Thursday, March 7, 2013

Safety Treatments for Pedestrian Crossings - Crosswalks, Rapid Flash Beacons, and HAWKs

Research on crosswalk markings and their detection

The Federal Highway Administration research panel meeting for this project was held in College Station, Texas and it was a great opportunity to view the test course that was used to discuss the effectiveness of safety treatments for pedestrian crossings. There is a wide variety of treatments that we can use and there is a need for guidance on when the treatments are appropriate. There is a lot of bias in these guidelines and challenges with their use.

The first part of the research is for crosswalk markings and they tested three different types of crosswalk markings on different streets and speed limits. The research showed that the continental crosswalk markings are detected at a further distance than transverse markings. One of the questions that wasn't answered is how the marking types are affected by limited maintenance practices, which are common in these resource constrained times. In Portland's case there a blog devoted to the crosswalks that have been neglected. One of the considerations I asked for is to determine the long-term changes associated with these different maintenance practices and how transverse markings look more like continental over time.  

The other study was for the effectiveness of the rapid flash beacons and the size of their display. The study on the test course was the rapid flash beacon and the testing of the various configurations and shapes.

Setup of the circular rapid flash beacon on the test course.

The night time setup of the rapid flash beacon. Distance from 150' shows how hard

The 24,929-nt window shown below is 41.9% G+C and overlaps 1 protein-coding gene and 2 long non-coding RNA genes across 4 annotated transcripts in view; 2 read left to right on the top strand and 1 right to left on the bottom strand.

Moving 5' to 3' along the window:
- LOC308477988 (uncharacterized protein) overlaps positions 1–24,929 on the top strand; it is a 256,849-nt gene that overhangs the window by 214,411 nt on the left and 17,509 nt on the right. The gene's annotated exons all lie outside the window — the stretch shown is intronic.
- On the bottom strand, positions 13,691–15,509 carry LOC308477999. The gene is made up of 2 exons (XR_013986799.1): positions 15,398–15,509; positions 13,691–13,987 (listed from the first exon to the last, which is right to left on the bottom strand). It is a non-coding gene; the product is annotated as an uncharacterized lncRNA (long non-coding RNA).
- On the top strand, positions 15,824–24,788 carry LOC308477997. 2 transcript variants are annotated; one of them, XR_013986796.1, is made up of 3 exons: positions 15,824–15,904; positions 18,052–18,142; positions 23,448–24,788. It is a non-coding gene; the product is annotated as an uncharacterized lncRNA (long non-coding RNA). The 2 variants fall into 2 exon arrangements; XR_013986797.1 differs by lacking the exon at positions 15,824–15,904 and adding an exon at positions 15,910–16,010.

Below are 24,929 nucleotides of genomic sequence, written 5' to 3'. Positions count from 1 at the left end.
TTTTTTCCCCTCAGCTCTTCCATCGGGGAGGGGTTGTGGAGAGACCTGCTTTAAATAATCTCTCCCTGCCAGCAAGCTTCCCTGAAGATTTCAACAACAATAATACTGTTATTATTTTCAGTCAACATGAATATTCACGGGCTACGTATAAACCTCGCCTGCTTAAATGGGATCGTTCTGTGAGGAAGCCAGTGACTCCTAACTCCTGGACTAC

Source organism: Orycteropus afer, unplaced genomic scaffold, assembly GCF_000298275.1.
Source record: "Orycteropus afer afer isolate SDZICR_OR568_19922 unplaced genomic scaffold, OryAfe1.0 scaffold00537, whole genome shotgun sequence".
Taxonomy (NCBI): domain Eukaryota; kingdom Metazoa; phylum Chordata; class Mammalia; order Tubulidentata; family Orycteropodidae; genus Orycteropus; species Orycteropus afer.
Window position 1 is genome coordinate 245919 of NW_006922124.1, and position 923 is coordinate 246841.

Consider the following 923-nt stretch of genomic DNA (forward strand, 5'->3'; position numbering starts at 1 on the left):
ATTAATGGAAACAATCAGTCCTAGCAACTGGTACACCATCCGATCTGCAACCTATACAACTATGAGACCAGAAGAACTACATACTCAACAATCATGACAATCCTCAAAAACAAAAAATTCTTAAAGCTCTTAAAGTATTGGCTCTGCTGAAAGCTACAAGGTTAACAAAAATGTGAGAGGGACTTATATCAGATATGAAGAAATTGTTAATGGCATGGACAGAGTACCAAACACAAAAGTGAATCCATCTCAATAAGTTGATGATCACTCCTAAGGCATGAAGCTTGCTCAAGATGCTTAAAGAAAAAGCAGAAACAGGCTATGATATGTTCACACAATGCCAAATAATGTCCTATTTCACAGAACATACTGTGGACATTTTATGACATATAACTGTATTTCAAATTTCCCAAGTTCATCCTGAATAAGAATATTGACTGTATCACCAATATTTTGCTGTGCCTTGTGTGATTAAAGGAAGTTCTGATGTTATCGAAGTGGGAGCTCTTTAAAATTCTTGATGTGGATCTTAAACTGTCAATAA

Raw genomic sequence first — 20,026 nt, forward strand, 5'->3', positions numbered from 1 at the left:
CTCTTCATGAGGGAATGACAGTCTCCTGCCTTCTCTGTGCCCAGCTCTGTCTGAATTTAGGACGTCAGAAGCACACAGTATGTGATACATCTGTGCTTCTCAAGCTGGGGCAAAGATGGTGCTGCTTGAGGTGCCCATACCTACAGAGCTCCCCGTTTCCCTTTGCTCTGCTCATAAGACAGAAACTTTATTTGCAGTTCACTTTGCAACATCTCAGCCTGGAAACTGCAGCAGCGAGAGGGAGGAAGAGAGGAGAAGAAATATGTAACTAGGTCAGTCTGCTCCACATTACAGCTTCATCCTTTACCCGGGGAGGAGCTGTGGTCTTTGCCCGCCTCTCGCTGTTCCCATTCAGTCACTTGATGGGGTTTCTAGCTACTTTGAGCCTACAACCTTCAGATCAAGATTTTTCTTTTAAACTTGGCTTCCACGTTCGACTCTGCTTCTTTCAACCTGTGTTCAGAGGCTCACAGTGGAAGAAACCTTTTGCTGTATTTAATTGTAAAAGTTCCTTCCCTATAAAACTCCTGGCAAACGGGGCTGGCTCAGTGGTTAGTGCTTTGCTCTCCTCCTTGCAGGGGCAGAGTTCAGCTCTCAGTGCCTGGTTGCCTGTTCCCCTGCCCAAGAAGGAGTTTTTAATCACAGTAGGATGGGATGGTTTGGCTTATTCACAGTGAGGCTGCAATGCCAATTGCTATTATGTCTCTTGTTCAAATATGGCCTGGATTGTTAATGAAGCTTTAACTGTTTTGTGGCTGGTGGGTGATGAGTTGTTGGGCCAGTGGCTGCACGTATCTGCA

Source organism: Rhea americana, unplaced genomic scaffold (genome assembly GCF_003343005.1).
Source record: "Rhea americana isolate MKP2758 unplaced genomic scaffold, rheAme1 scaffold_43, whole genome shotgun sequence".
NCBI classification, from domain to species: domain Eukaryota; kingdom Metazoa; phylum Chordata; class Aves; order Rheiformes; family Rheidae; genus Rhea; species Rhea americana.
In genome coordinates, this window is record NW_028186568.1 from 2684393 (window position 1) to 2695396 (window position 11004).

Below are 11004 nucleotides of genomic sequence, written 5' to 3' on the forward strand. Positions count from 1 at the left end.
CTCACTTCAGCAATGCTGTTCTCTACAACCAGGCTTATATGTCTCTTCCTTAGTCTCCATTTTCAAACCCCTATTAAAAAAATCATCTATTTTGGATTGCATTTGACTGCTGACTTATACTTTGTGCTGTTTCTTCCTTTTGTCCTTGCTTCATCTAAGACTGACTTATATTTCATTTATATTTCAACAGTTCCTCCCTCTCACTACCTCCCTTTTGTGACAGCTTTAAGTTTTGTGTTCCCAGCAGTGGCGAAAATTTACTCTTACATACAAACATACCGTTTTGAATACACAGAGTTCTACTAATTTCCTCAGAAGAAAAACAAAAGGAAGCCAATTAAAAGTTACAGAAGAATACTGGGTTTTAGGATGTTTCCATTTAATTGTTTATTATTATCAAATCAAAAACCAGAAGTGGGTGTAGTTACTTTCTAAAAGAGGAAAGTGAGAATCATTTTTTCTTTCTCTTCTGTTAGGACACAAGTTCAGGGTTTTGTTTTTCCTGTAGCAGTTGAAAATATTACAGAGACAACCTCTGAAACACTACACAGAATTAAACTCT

it is to identify pedestrians near the sign without street lighting. 
I can't disclose information from the research on the rapid flashing beacons because it is still underway.  

The testing on the test course had several limitations, but offered a great first attempt to identify the issues associated with their application. The nighttime observations were very interesting and offered some very interesting results. 

One of the great things about working on this panel is the collaboration with the agencies that are involved and seeing what others are doing. The City of Portland has done several things to modify their treatments at intersections to time the vehicle signals on the pedestrian hybrid beacons so that the safety of pedestrians is paramount. The difference is that we wait to allow the flashing red (for main street vehicle traffic). That choice is not currently allowed in the MUTCD. Apparently, the new edition of the Manual will allow what we do. I learned on this trip that D.C. has also lengthened the solid red on their pedestrian countdown which is consistent with the National Association of City Transportation Officials Pedestrian Hybrid Beacons version of this with the exception that they don't use the bike signal in DC.

No comments: